June 8 & 9, 2001


Hy-Gain DX-77



Below is a series of shots showing the erection of the first real HF antenna at the new house.

The location is in the vacant land to the East of the house, about 75 feet away. The location is about 150 feet from the road and is somewhat hidden by the young trees between it and the road.

The pipe I chose to use is the bottom section of a 40-foot telescoping mast that my good friend Jim Fitzreiter, K3QHO, gave me 25 years ago. I used it to support my first antenna at my new home when we moved to Rochester in 1976. That mast supported a trap dipole (inverted-V) for several years before being replaced by a 30 foot tower and a Mosley TA-33 tribander.

The bottom section next saw service as the pedestal to support our bird feeder and was in place about 15 years. Today, it will be the base for another antenna I bought used at the Rochester Hamfest in June 2001.

Deer(The photo at the right is the deer at the old house admiring the pole holding the bird feeder.)

The antenna is a 30-foot end-fed self-supporting vertical shown on the left. Believe me, it is a real tail wagging a dog.

The Hy-Gain installation instructions call for a two-inch pipe three feet in the ground surrounded by concrete. Not wanting to lock this old and trusty pipe into a marriage with a hundred pounds of concrete, I tried to come up with an alternative. I could not pound the pipe into the ground more than a foot, in spite of what appeared to be fairly soft ground. However, this did not surprise me as the land around the house is peppered with stones of all sizes and I thought this may be just the same.

My next and really the first step, was to try to dig a hole in the ground to see what the soil was like. Much to my surprise, I was able to dig a three foot hole and never even seen a rock, not one! Not even one the size of a pea! I could not believe it. The soil is nothing but sand below four inches of topsoil.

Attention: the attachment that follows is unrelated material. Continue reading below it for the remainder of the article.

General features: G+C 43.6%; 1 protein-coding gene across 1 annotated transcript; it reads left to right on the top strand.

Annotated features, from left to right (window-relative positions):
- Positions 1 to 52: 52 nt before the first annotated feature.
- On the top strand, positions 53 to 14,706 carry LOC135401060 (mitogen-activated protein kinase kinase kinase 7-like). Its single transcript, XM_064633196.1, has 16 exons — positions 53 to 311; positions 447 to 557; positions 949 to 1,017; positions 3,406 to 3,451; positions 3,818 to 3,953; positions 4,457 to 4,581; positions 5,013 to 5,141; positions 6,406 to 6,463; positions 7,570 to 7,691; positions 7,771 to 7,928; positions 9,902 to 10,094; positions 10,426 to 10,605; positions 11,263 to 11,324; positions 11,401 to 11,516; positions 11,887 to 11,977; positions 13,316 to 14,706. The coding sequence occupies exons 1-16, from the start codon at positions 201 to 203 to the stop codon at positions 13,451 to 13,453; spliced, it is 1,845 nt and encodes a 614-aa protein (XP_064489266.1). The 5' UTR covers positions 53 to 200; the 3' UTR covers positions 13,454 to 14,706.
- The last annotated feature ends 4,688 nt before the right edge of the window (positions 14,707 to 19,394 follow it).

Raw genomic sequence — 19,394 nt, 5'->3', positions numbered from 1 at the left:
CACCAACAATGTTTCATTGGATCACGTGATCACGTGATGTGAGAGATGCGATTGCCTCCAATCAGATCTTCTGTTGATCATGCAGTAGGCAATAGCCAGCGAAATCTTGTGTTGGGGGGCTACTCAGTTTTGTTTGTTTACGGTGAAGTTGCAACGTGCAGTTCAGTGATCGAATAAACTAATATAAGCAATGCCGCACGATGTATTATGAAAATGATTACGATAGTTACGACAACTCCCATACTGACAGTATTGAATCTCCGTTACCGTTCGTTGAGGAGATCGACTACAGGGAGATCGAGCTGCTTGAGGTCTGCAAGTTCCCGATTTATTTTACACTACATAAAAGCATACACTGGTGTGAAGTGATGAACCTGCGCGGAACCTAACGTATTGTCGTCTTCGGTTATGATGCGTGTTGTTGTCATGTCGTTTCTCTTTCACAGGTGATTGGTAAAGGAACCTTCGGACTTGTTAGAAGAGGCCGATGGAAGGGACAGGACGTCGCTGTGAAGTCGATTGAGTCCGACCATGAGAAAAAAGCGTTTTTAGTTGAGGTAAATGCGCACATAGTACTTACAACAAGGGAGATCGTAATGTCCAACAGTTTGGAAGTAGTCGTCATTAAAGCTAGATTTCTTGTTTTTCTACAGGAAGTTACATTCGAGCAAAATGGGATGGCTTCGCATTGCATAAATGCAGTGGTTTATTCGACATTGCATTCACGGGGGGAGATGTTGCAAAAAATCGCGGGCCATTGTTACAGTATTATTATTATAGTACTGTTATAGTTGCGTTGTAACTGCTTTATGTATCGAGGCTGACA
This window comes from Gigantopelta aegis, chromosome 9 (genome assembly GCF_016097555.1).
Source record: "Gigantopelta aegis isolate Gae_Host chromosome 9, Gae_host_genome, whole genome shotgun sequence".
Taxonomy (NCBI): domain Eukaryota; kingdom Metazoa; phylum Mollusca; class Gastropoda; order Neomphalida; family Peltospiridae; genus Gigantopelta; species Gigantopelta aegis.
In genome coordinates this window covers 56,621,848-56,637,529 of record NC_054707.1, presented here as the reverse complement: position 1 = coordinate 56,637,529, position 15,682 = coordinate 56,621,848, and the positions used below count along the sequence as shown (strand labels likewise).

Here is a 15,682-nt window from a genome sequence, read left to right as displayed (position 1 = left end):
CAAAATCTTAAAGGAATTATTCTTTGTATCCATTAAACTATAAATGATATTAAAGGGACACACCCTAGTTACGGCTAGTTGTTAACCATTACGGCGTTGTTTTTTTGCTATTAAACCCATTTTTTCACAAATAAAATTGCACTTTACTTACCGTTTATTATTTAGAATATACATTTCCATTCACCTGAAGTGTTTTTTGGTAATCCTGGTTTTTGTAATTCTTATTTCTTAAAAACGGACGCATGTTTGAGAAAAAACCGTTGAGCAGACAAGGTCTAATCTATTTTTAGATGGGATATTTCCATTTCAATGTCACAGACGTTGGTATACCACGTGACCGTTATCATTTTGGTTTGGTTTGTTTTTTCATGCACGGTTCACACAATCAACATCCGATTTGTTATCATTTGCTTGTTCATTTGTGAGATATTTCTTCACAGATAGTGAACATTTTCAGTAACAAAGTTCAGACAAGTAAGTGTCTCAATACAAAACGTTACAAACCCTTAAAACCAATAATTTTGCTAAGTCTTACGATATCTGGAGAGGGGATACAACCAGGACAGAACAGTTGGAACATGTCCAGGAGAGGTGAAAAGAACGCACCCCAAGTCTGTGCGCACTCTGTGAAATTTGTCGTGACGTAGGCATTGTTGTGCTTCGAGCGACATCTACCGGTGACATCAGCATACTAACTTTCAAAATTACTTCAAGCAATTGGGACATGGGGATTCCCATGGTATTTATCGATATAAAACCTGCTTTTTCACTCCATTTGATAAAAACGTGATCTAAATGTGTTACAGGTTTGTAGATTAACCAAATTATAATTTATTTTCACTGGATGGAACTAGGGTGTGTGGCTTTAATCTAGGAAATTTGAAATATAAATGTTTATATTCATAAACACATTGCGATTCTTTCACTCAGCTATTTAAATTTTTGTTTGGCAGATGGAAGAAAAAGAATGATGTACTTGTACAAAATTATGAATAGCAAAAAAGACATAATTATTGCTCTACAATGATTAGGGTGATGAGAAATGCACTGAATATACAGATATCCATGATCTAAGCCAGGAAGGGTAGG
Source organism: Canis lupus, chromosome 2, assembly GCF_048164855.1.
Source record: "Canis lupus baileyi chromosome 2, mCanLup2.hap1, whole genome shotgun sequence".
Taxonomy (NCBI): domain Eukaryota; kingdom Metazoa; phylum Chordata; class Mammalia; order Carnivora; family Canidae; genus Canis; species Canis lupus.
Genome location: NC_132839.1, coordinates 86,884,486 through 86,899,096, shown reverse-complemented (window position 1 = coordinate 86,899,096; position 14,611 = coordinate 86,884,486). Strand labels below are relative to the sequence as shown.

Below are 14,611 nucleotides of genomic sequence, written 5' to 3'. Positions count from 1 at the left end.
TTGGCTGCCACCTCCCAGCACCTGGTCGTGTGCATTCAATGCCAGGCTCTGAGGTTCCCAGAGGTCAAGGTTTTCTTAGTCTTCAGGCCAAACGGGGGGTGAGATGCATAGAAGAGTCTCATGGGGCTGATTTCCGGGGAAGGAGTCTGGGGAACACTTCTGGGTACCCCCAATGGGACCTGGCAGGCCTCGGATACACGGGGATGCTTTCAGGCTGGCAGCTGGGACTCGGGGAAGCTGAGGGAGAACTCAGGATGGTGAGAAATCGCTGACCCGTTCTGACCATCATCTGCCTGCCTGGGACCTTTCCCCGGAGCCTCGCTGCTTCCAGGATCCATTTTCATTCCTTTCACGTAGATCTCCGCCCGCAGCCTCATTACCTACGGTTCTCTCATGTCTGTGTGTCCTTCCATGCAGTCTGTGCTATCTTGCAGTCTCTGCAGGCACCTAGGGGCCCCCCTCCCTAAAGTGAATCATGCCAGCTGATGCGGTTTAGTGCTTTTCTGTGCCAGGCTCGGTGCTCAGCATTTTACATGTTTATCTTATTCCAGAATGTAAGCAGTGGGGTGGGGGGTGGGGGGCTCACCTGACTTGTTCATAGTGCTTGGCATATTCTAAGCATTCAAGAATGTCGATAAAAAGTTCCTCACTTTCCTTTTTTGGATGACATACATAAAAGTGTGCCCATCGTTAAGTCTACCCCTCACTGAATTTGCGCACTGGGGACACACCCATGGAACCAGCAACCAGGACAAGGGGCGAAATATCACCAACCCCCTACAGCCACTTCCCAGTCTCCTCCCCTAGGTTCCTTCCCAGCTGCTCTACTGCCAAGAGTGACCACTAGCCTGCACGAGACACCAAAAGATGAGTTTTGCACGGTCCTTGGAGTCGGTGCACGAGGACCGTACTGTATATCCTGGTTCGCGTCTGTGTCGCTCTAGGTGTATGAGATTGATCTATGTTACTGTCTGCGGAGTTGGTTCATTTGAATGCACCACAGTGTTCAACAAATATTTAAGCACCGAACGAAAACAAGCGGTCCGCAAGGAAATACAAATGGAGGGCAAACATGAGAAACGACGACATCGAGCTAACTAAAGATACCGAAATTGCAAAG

Trying to avoid concrete, I remembered what one old timer told me, "It is not the weight of the concrete that is used to keep the tower or pole erect, it is the surface area." So, I decided to increase the surface area of the two-inch pipe by placing it into a scrap of four-inch pipe. The I hammered the two-inch pipe as far into the soil as I could--about eight inches-and filled in the larger pipe with the sandy soil. Voila! The pipe now has an effective diameter of four-inches. It will take twice as much pressure to displace the earth outside the pipes and I will be able to easily dig up the pipe and move it to another location, if it is required.

To keep the antenna from swaying too much in the wind, I am planning on guying it with some black Dacron rope.

Keep tuned for updates on this page.




(Click on any photo to enlarge it.)

STEP 1: Digging the hole and installing the mast.


A Pole in Outstanding in his Field

Overview of the installation site. Looking South.  


The Tools at the Site

Overview of the work site. The 4-inch beam was used to tamp the soil as the hole was filled in. A small piece of molding was used to tamp the soil (sand) between the inner and outer pipes.


I decide to throw in the shovel.

The finished installation as the sun set behind me. About four-foot of pipe extends above the surface.  


Looking into the Sandy Pit

Close-up of the hole and pipes. I should have centered it; this would have made tamping the soil easier, but no one is perfect. I used the piece of molding to tamp the soil and finally my foot.

STEP 2: Mounting the antenna to the mast.

The weather was picture-perfect. Clear skies, temperature around 75 and just a hint of a breeze. I got my son Tom to help out with the antenna erection. There was no way that I could imagine doing it myself.

The Temporary Workshop
I set up my field workshop on the East side of the house. It was shady and the temperature was about 75 degrees. Each coupling needed to be sanded, cleaned and the covered with an anti-oxidizing paste. The re-assembly and measure. In all, two hours work.